The prototype was fast tracked to be presented at Digital Construction Week last year and in January this year “Barbara” the virtual reality 120m long TBM was up and running.

tbm 01

tbm 01

The BIM model of the TBM was used by Hobs 3D to ‘gamify’ the experience

“We were lucky,” says Vaughan, “the Central area TBM is manufactured by French company NFM, which has been very keen to share their BIM model. This has made it much easier for Hobs 3D to ‘gamify’ the BIM model to essentially develop a virtual reality X-Box game about a TBM.”

According to Vaughan, there were three principles that he wanted integral to the project – accessibility, portability and affordability – all of which have been achieved.

“I wanted the technology to be accessible,” Vaughan says. “I wanted it to out there for the industry to use, we don’t want to be exclusive about it, we everyone to have access to it. Already HS2 want to use it as standard and they are looking at other applications to use the technology for stations.”

Currently the virtual TBM is housed in a large cardboard pod – measuring around 6m by 4m, which can be easily transported to exhibitions and workshops. Not only can it be dismantled easily, but the pod can be recycled at the end of its useful life.

Hobs 3D national sales director Shay O’Carroll explains that the pod was built to meet their requirements, rather than the software and hardware designed to meet the constraints of a much more expensive and restrictive pod.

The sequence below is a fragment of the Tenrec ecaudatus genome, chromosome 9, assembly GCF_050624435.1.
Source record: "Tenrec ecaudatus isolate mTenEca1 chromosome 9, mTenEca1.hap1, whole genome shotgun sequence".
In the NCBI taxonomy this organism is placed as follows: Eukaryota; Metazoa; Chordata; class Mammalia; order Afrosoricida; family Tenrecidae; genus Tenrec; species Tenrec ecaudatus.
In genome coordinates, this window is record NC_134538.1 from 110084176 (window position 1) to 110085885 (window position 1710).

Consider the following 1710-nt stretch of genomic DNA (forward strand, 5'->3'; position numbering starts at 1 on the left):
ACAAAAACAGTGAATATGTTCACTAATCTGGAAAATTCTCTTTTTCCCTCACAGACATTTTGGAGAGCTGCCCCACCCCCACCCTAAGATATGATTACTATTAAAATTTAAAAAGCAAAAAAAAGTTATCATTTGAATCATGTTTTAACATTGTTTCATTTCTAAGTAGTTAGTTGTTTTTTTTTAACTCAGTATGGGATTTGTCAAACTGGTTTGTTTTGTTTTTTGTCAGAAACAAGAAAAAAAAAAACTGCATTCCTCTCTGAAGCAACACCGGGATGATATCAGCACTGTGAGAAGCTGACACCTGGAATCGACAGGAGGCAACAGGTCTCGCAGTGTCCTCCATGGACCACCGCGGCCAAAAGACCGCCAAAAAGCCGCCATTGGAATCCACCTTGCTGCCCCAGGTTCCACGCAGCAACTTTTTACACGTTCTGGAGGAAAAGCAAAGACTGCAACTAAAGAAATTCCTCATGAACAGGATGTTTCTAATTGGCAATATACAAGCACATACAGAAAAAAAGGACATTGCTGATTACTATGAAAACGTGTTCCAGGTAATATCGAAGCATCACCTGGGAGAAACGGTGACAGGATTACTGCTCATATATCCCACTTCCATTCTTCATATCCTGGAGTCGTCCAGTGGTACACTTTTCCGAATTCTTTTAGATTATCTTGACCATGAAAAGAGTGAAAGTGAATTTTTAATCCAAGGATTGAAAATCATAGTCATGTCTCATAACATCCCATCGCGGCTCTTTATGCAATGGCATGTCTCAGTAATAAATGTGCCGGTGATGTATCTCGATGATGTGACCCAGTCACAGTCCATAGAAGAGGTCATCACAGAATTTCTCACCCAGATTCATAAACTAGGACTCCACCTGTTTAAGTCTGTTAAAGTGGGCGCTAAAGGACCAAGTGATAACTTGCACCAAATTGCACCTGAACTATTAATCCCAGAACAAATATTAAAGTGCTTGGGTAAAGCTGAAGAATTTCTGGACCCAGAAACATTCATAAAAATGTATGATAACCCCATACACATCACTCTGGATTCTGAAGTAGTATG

“We looked at other environments and they were very overpriced, were not made from sustainable material and didn’t seem portable. We were able to develop the environment around what we wanted, not the limitations of the box,” says O’Carroll.

tbm 02

tbm 02

“For portability, we can literally pack the equipment into a case and project it on to any wall. We can take it out and put it all in a sea container on site if we wanted to,” explains Vaughan. “It doesn’t need to be in the pod.

“You can some quotes for immersive training experiences and you can be looking at between £60,000 to £80,000 to just put it in. If we are looking at affordability, the whole package here, technology and development include, comes in at under £20,000. We are talking serious savings. This was really important to us.”

Hobs 3D’s O’Carroll agrees: “We wanted to put as much budget into the content, not the software and hardware. We want the budget to be focussed on content so we can maximise what we offer. To be the most cost effective on hardware, so we can maximise the budget on the content and creating the experience.”

Once we’d gone through the process of developing it, none of us, even the visualisation team, could believe how good it was

In the meantime, interest from Advance Forming Research Centre at Strathclyde University and the Advance Manufacturing Research Centre at Sheffield University has resulted in a further £67,500 from Innovate UK to invest in the next phrase of developing more modules, which will use the “on head” experience.